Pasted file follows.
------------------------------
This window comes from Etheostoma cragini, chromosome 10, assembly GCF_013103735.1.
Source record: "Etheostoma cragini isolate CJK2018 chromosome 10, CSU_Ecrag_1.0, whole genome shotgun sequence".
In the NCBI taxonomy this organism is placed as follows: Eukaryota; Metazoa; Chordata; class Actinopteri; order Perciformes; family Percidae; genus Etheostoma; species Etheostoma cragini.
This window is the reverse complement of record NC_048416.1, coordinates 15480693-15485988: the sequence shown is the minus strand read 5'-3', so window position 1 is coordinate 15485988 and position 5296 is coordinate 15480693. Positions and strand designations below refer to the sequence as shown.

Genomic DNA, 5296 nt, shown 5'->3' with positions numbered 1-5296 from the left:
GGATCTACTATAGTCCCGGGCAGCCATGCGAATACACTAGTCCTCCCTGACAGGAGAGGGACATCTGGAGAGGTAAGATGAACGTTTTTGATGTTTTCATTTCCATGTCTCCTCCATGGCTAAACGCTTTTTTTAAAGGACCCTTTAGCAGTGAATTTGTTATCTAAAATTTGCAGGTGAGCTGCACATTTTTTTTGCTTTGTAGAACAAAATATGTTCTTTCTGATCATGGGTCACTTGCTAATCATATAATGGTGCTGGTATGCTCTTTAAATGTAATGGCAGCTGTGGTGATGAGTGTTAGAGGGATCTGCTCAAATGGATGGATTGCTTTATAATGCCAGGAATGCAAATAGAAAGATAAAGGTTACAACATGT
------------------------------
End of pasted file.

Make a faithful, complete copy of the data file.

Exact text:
This window comes from Etheostoma cragini, chromosome 10, assembly GCF_013103735.1.
Source record: "Etheostoma cragini isolate CJK2018 chromosome 10, CSU_Ecrag_1.0, whole genome shotgun sequence".
In the NCBI taxonomy this organism is placed as follows: Eukaryota; Metazoa; Chordata; class Actinopteri; order Perciformes; family Percidae; genus Etheostoma; species Etheostoma cragini.
This window is the reverse complement of record NC_048416.1, coordinates 15480693-15485988: the sequence shown is the minus strand read 5'-3', so window position 1 is coordinate 15485988 and position 5296 is coordinate 15480693. Positions and strand designations below refer to the sequence as shown.

Genomic DNA, 5296 nt, shown 5'->3' with positions numbered 1-5296 from the left:
GGATCTACTATAGTCCCGGGCAGCCATGCGAATACACTAGTCCTCCCTGACAGGAGAGGGACATCTGGAGAGGTAAGATGAACGTTTTTGATGTTTTCATTTCCATGTCTCCTCCATGGCTAAACGCTTTTTTTAAAGGACCCTTTAGCAGTGAATTTGTTATCTAAAATTTGCAGGTGAGCTGCACATTTTTTTTGCTTTGTAGAACAAAATATGTTCTTTCTGATCATGGGTCACTTGCTAATCATATAATGGTGCTGGTATGCTCTTTAAATGTAATGGCAGCTGTGGTGATGAGTGTTAGAGGGATCTGCTCAAATGGATGGATTGCTTTATAATGCCAGGAATGCAAATAGAAAGATAAAGGTTACAACATGT